Healthy Youth Tyrol – Fostering physical activity in adolescence
Young adults and adolescents in OECD countries are especially at risk for indulging in unhealthy behavior with potential long-term consequences for their health. Most cardiovascular risk factors develop during childhood and adolescence with low physical activity being one of the leading causes. In Austria 77.8% of adolescents report insufficient levels of physical activity, calling for urgent interventions on the side of policy makers. The Healthy Youth Tyrol project tested two possible interventions to promote increased physical activity in adolescents aged 14 to 16. With the use of a commitment contract subjects were able to either set their own monthly step goal or decide on how many times a week they believe they will be able to reach 10,000 steps. Reaching the goal was incentivized with a small monetary reward. Economic games were used to measure the subjects’ preferences for risky behavior and their present bias – both preferences that have been shown to correlate with health behavior. In addition, subjects underwent a detailed medical examination with a team of physicians and answered questionnaires on their health behavior including physical activity, nutrition, and sleep patterns.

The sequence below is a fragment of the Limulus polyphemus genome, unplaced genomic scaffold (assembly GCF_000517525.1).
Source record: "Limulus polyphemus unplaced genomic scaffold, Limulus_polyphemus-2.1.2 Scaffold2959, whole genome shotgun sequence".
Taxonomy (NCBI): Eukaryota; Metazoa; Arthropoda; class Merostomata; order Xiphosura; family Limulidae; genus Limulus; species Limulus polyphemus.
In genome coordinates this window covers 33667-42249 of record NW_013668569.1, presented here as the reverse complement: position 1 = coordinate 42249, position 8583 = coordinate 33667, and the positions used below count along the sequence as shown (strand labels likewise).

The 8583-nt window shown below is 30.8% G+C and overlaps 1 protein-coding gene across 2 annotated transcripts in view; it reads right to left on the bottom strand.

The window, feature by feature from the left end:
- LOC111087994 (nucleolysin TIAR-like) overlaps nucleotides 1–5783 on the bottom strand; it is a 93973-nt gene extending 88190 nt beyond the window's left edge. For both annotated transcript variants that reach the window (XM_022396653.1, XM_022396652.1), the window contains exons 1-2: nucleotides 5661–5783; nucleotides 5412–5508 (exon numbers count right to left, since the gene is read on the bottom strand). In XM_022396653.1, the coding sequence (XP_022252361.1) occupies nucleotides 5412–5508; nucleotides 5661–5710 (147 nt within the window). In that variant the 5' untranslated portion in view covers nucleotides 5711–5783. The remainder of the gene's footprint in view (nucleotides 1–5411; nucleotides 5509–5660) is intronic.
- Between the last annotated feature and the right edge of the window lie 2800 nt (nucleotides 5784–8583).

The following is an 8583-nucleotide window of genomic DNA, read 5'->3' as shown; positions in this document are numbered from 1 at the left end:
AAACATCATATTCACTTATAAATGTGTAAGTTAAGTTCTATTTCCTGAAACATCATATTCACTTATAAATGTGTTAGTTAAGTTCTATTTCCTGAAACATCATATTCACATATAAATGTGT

The role of cGAS-STING in the ageing tumor microenvironment
Cancer is an age-associated disease, caused by the accumulation of external and physiological factors. In the case of telomerase-deficient zebrafish, a premature aging model, having short telomeres in early life causes cancer to develop and progress more rapidly. The cGAS-STING innate immunity pathway was recently identified as a regulator of the senescence-associated secretory phenotype (SASP). Our recent experiments show that cGAS-STING required for the aging phenotype of telomerase mutants. Indeed, we observe that sting tert mutant zebrafish show less systemic inflammation and reduced spontaneous cancer as they age.